Pilot Study – Luxury or Necessity?

Written by PortMA

Pilot Study – Luxury or Necessity?

ClassroomWe recently conducted a pilot study for a national program involving 12 brands. We worked with one of those brands for our pilot phase, to determine the data collection and measurement strategy. Although it went relatively smoothly, it was the reporting portion of that phase that required the most work. Our initial approach failed to yield results meaningful to the purpose of the program, so we had to redefine success in that context.
pilot study is a test run, designed to determine the feasibility of a similar study to be conducted on a larger scale. More specifically it is defined as:

“A small scale, preliminary study conducted in order to evaluate feasibility, time, cost, adverse events, and effect size (statistical variability) in an attempt to predict an appropriate sample size and improve upon the study design prior to performance of a full-scale research project.” (Hulley, Stephen B. Designing Clinical Research. Lippincott Williams & Wilkins, 2007, p.168-169.)

That seems straight-forward enough. But, in business, just mentioning the phrase “pilot study” can evoke all sorts of reactions: excitement, relief, consternation, and anxiety. So, why does something so innately objective evoke so many objective, emotional responses?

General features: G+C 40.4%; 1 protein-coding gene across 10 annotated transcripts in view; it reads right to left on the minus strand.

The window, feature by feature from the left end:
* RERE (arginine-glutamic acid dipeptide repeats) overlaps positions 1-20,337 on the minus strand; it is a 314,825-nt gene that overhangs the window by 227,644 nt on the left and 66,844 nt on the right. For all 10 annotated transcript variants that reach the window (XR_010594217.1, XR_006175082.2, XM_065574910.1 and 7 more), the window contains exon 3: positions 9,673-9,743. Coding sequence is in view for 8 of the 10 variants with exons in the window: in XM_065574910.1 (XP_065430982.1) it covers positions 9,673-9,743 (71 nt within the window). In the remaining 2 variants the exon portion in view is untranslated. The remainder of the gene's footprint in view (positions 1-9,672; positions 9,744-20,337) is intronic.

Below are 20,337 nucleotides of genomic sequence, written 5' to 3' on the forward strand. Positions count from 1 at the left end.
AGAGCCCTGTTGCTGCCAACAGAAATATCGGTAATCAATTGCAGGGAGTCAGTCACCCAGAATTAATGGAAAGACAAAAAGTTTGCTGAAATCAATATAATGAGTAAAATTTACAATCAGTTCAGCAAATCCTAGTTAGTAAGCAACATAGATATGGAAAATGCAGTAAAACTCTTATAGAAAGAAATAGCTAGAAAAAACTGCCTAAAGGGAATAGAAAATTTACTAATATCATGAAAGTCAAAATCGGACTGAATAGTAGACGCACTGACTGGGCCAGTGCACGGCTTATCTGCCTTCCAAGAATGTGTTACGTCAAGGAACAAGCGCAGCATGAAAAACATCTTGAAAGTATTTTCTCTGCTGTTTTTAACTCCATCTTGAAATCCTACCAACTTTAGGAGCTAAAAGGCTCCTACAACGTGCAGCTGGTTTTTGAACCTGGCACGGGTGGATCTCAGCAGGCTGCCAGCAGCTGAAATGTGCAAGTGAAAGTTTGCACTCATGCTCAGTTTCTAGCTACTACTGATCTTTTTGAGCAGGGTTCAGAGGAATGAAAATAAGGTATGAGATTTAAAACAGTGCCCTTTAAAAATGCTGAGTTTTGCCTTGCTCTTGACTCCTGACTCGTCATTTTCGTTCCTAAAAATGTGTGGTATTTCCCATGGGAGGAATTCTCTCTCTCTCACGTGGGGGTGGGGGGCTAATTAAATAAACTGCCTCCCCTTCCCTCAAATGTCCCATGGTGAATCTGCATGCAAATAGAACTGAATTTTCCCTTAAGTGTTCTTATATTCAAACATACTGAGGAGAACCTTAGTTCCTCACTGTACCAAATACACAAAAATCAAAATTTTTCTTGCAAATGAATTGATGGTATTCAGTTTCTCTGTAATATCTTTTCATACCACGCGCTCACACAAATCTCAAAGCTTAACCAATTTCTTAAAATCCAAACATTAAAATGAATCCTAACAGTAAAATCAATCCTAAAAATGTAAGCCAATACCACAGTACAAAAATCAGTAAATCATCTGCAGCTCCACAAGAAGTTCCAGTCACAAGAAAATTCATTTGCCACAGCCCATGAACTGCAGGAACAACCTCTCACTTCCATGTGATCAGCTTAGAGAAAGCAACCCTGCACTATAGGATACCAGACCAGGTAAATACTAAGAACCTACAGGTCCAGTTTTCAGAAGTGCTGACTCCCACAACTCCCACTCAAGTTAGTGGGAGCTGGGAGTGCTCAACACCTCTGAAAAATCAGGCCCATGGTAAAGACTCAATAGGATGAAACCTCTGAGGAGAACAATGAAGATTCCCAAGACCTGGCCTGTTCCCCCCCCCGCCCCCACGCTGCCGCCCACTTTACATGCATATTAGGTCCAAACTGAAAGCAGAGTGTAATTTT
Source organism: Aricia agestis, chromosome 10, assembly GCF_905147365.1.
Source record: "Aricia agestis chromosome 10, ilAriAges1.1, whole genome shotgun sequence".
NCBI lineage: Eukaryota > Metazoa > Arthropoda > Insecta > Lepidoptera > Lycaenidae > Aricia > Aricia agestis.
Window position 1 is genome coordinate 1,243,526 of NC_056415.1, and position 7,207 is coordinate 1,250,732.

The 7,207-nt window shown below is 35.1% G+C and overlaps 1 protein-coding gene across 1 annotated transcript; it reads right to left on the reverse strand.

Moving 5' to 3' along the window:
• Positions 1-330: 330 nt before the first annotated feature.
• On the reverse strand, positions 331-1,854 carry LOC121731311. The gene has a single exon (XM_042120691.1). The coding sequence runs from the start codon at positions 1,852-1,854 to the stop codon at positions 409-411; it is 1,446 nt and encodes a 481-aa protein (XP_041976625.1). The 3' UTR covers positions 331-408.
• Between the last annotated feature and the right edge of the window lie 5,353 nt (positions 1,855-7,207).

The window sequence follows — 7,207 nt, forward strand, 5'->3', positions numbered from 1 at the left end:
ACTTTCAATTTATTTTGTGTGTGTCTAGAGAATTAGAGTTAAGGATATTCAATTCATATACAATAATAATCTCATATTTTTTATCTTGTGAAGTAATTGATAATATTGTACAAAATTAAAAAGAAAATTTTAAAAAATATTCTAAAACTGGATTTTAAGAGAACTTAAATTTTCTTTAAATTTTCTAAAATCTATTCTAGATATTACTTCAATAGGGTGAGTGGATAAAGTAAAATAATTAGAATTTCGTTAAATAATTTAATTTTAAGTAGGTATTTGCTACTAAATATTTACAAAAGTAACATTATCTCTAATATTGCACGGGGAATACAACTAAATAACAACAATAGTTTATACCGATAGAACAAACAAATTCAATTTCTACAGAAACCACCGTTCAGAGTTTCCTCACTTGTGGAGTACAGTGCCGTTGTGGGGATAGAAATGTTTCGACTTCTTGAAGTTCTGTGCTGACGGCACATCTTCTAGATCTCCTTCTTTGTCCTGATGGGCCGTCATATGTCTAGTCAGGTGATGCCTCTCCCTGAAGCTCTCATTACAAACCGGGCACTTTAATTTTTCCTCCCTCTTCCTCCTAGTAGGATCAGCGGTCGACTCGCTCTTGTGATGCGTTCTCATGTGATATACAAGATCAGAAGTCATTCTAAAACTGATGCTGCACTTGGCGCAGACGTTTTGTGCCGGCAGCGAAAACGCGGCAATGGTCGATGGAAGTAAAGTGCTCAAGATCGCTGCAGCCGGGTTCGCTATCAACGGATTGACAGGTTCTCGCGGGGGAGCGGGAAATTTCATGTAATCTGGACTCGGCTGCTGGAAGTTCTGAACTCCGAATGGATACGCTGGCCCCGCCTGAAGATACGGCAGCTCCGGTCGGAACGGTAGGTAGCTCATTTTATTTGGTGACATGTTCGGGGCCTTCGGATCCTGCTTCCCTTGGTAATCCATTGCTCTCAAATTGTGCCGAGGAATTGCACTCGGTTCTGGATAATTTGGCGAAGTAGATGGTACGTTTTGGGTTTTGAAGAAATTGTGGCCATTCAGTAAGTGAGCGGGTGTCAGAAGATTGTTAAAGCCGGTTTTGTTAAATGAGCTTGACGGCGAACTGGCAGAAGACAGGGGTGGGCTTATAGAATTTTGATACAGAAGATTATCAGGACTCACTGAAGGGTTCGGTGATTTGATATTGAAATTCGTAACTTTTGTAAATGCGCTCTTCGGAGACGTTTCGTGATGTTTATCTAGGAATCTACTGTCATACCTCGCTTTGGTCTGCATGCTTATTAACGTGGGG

Why pilot studies evoke so much emotion

In business, a pilot study is inextricably linked to the idea of showing what worked. That means it also invariably exposes what did not work.
It’s important to keep in mind that, in a pilot program, “not successful” is not synonymous with “failure.”
By its very definition, a pilot study is meant to permit refinement and adjustment, so that the full phase of research will generated controlled and accurate results.

The advantages of conducting a pilot study

Ultimately, the benefits a pilot study offers far outweigh the risks of (perceived) failure. A pilot test affords the opportunity for:

  1. Buy-in from key stakeholders
  2. Identification of strengths or flaws in the research design
  3. Adjustment of the budget as needed
  4. Modification of expectations before the actual project begins

When it came time to present the pilot recap report to our clients and stakeholders, we reported what we learned from the pilot phase and how those facts should be applied to the roll-out.
By acknowledging the things that didn’t work as well as those that did, we were able to explain the need for changes in approach and offer a transparent look in to the research methodology.
Not only was the presentation of this report well received, the roll-out was a great success.
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